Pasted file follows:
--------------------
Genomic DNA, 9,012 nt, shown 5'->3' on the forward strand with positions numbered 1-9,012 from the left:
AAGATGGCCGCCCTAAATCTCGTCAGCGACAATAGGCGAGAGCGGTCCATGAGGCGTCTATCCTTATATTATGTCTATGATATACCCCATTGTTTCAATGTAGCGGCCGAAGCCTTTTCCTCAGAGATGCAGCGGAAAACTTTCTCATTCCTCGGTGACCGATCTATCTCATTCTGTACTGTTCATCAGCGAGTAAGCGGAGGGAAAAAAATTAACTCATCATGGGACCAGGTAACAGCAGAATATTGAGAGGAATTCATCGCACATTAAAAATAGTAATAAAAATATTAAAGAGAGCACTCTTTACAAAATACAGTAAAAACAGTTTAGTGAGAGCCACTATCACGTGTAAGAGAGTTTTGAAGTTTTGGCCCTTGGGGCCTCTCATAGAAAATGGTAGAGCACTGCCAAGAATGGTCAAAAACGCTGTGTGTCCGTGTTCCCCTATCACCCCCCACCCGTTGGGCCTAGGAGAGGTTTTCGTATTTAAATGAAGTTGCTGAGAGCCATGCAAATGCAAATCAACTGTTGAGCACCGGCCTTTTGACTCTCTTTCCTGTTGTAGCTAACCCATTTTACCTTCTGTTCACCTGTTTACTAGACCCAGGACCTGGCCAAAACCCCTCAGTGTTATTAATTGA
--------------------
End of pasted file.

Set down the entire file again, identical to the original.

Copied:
Genomic DNA, 9,012 nt, shown 5'->3' on the forward strand with positions numbered 1-9,012 from the left:
AAGATGGCCGCCCTAAATCTCGTCAGCGACAATAGGCGAGAGCGGTCCATGAGGCGTCTATCCTTATATTATGTCTATGATATACCCCATTGTTTCAATGTAGCGGCCGAAGCCTTTTCCTCAGAGATGCAGCGGAAAACTTTCTCATTCCTCGGTGACCGATCTATCTCATTCTGTACTGTTCATCAGCGAGTAAGCGGAGGGAAAAAAATTAACTCATCATGGGACCAGGTAACAGCAGAATATTGAGAGGAATTCATCGCACATTAAAAATAGTAATAAAAATATTAAAGAGAGCACTCTTTACAAAATACAGTAAAAACAGTTTAGTGAGAGCCACTATCACGTGTAAGAGAGTTTTGAAGTTTTGGCCCTTGGGGCCTCTCATAGAAAATGGTAGAGCACTGCCAAGAATGGTCAAAAACGCTGTGTGTCCGTGTTCCCCTATCACCCCCCACCCGTTGGGCCTAGGAGAGGTTTTCGTATTTAAATGAAGTTGCTGAGAGCCATGCAAATGCAAATCAACTGTTGAGCACCGGCCTTTTGACTCTCTTTCCTGTTGTAGCTAACCCATTTTACCTTCTGTTCACCTGTTTACTAGACCCAGGACCTGGCCAAAACCCCTCAGTGTTATTAATTGA